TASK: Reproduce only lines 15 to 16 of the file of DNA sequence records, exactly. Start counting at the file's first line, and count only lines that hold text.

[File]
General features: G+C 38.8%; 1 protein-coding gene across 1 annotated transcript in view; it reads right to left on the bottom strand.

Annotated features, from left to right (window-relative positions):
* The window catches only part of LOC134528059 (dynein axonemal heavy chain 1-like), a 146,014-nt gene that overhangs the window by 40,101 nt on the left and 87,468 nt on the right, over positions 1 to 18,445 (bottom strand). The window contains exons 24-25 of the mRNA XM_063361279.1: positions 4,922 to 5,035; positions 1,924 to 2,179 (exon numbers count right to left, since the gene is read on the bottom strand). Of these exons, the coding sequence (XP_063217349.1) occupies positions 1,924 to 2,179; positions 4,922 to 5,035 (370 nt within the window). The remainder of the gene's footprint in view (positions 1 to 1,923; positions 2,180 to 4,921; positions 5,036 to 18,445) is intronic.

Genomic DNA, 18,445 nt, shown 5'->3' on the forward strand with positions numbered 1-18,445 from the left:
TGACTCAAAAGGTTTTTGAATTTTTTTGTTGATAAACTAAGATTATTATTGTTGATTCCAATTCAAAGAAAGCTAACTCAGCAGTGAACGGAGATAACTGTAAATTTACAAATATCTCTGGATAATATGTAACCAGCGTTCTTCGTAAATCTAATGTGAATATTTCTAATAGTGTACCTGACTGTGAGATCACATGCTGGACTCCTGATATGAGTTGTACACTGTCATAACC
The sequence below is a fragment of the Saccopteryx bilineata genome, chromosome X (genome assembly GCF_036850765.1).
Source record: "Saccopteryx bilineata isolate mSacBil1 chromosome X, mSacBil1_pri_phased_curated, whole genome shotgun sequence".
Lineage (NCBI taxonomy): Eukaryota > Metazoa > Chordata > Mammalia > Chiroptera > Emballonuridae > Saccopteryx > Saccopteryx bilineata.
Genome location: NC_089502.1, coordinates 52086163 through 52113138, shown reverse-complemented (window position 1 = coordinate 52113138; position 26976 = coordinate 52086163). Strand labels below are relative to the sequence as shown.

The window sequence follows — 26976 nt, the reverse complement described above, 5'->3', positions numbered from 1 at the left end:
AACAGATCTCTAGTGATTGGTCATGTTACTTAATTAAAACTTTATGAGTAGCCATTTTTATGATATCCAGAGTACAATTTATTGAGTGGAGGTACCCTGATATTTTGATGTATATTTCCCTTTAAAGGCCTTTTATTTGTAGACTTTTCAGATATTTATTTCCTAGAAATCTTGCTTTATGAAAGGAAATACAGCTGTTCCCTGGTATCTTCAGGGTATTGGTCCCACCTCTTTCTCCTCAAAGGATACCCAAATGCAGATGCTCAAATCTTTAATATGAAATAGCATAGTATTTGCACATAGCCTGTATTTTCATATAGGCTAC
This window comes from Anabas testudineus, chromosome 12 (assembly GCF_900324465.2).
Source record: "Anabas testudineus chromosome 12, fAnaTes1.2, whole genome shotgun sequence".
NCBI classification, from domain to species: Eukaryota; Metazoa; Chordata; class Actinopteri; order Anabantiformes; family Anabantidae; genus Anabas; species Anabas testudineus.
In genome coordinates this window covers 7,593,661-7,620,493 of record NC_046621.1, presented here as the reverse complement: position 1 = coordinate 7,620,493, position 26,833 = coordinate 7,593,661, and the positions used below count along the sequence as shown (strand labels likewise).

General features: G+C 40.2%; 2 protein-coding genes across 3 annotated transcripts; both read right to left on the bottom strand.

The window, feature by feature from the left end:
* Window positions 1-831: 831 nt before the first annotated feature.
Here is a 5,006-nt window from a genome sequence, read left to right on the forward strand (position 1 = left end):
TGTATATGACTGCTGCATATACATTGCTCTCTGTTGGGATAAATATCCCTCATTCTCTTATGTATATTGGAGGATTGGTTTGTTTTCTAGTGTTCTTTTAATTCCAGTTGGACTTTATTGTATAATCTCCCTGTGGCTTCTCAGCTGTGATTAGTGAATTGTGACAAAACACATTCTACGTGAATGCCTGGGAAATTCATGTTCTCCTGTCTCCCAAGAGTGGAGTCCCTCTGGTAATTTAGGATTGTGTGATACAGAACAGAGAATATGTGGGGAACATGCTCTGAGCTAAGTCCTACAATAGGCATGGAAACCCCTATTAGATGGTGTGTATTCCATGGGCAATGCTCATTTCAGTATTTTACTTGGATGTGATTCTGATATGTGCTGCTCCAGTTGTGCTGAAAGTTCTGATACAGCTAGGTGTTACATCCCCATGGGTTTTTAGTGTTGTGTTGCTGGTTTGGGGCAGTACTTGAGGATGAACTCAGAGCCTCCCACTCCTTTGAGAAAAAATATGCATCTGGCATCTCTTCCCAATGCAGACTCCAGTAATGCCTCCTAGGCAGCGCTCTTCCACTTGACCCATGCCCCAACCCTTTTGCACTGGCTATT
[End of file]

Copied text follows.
In genome coordinates this window covers 7,593,661-7,620,493 of record NC_046621.1, presented here as the reverse complement: position 1 = coordinate 7,620,493, position 26,833 = coordinate 7,593,661, and the positions used below count along the sequence as shown (strand labels likewise).

General features: G+C 40.2%; 2 protein-coding genes across 3 annotated transcripts; both read right to left on the bottom strand.